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Witness ancient brilliance in each of the Hopewell earthworks

A memorable and enriching experience

Mound City

Chillicothe, OH

Photo by: National Park Service/Tom Engberg

A sacred site initially built by American Indians, Mound City is the only Hopewell earthwork to have been fully restored. Walking among these burial mounds can give the sense of what it must have been like to attend a ceremonial gathering here nearly 2,000 years ago.

Visitor Info

16062 State Route 104
Chillicothe, OH 45601

  • Park grounds: Open dawn until dusk
  • Visitor center: 9 am - 4 pm daily


39.3744923 °N

83.0065767 °W

What you’ll see

Aptly named, Mound City consists of 25 mounds of various shapes and sizes enclosed by a low wall in an area just over the size of 10 football fields. There are two gateways—one on the eastern side, and one on the western. Just outside the enclosure are eight pits, which were lined with clay so they would hold water.
All of the mounds and walls visible at Mound City today are modern restorations based upon intact base layers, and an extensive record of documentary and field research stretching back more than 150 years. One of the mounds remains unrestored, with short wooden posts marking the floor plan of its sub-mound structure.
Mound City map

Archaeology & Artifacts

The mounds at Mound City are so much more than piles of dirt. Where mounds are seen today, once stood a building. In the 1920s, archaeologists of the Ohio History Connection discovered the large, well-built shrines beneath each of the mounds, as well as clay altars, cremations, and spectacular objects. This was no ordinary burial ground or cemetery. The people buried here were surrounded by rich artifacts made from materials from far away, suggesting that people of great importance were brought here to be cremated or buried.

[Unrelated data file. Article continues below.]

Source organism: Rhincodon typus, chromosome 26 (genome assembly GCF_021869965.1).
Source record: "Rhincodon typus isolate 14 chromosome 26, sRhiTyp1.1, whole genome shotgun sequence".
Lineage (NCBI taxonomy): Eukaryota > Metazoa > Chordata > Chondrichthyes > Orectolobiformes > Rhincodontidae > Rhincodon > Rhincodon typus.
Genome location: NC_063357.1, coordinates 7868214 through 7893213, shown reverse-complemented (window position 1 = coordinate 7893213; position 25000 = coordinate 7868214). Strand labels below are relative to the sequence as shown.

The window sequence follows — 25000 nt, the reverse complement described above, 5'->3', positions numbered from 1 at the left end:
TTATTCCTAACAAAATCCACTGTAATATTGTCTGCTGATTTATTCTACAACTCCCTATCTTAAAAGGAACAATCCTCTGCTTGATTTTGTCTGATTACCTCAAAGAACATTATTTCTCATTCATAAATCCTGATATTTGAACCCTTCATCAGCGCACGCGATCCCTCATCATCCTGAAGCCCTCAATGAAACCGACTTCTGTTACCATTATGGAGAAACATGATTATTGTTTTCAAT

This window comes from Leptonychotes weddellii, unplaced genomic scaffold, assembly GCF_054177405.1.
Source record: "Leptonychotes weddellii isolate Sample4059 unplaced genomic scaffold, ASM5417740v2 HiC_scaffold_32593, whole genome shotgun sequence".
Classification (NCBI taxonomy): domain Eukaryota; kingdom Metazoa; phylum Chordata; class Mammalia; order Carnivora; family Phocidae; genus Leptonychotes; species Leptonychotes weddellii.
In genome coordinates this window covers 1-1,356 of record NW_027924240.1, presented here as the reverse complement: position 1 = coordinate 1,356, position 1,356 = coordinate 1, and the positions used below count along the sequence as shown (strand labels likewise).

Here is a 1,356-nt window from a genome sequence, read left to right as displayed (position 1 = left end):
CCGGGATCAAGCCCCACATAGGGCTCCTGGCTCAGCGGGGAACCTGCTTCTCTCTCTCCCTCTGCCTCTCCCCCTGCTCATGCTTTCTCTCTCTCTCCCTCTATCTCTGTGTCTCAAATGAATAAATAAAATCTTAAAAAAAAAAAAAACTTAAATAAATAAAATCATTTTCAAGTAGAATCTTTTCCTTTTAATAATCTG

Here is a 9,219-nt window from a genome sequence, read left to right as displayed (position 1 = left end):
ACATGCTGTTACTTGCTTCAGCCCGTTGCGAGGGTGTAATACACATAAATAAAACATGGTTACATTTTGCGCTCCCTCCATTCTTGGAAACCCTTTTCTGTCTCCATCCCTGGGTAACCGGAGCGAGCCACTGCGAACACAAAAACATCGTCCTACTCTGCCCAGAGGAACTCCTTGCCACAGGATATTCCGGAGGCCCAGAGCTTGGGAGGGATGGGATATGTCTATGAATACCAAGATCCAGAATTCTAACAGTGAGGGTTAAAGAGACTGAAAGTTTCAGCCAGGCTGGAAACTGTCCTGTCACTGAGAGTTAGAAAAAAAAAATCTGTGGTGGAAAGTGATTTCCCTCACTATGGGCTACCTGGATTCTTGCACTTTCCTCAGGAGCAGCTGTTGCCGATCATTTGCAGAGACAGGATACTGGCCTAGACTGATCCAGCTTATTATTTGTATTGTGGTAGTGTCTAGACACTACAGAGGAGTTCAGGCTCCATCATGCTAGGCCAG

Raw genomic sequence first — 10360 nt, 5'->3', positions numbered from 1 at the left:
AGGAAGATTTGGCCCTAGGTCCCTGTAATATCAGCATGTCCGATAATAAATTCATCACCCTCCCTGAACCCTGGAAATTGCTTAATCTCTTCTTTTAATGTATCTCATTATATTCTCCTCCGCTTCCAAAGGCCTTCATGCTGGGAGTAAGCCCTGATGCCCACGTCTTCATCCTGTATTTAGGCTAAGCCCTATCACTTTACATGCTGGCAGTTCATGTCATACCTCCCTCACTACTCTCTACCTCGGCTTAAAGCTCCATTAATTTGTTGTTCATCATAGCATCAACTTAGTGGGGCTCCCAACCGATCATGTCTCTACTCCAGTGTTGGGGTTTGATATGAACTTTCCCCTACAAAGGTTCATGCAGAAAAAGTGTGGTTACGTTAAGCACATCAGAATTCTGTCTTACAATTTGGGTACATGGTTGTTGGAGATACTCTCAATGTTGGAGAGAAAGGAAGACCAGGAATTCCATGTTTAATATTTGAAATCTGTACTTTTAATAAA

You can see these and other important, amazing artifacts in the Mound City Visitor’s Center, including many made from raw materials such as outsized obsidian blades, mica mirrors, as well as copper sheets hammered into relief effigies of the iconic falcons, ram’s horns, turtles, and animal claws.
Mound City
Mound image

Human Genius

What may look like a square with rounded corners is actually a shape seen across the Hopewell world—in the earthworks, the wood-framed structures that preceded the mounds, and in the clay basin on their floors. Viewed from the center of Mound City, the eastern horizon profile of the Logan Range (visible in winter) marks solar and lunar rising positions.

Witness Ancient Brilliance

The Hopewell Ceremonial Earthworks, a UNESCO World Heritage Site, span several locations in Ohio. Each earthwork has its own marvels and wisdom to reveal, and is worthy of witnessing firsthand.